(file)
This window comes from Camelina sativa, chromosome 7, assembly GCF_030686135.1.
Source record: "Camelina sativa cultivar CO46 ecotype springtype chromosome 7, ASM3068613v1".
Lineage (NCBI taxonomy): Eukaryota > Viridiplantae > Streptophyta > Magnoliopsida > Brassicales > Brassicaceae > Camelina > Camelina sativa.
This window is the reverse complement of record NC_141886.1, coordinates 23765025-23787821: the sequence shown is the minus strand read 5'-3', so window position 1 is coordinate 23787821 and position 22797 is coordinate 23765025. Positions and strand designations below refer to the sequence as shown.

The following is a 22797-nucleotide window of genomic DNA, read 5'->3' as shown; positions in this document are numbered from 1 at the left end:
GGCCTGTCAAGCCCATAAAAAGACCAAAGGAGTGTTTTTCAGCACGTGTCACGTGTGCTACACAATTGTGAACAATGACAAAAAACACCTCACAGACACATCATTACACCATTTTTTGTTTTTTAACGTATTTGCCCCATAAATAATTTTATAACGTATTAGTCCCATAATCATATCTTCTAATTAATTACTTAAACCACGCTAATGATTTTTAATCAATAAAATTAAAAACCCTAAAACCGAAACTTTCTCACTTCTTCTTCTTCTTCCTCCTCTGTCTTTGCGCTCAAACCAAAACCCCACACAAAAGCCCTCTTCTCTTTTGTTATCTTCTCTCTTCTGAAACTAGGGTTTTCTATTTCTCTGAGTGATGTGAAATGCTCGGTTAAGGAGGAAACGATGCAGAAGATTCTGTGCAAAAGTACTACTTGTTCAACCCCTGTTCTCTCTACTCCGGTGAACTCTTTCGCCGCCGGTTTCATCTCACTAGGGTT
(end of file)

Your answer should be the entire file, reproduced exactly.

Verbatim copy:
This window comes from Camelina sativa, chromosome 7, assembly GCF_030686135.1.
Source record: "Camelina sativa cultivar CO46 ecotype springtype chromosome 7, ASM3068613v1".
Lineage (NCBI taxonomy): Eukaryota > Viridiplantae > Streptophyta > Magnoliopsida > Brassicales > Brassicaceae > Camelina > Camelina sativa.
This window is the reverse complement of record NC_141886.1, coordinates 23765025-23787821: the sequence shown is the minus strand read 5'-3', so window position 1 is coordinate 23787821 and position 22797 is coordinate 23765025. Positions and strand designations below refer to the sequence as shown.

The following is a 22797-nucleotide window of genomic DNA, read 5'->3' as shown; positions in this document are numbered from 1 at the left end:
GGCCTGTCAAGCCCATAAAAAGACCAAAGGAGTGTTTTTCAGCACGTGTCACGTGTGCTACACAATTGTGAACAATGACAAAAAACACCTCACAGACACATCATTACACCATTTTTTGTTTTTTAACGTATTTGCCCCATAAATAATTTTATAACGTATTAGTCCCATAATCATATCTTCTAATTAATTACTTAAACCACGCTAATGATTTTTAATCAATAAAATTAAAAACCCTAAAACCGAAACTTTCTCACTTCTTCTTCTTCTTCCTCCTCTGTCTTTGCGCTCAAACCAAAACCCCACACAAAAGCCCTCTTCTCTTTTGTTATCTTCTCTCTTCTGAAACTAGGGTTTTCTATTTCTCTGAGTGATGTGAAATGCTCGGTTAAGGAGGAAACGATGCAGAAGATTCTGTGCAAAAGTACTACTTGTTCAACCCCTGTTCTCTCTACTCCGGTGAACTCTTTCGCCGCCGGTTTCATCTCACTAGGGTT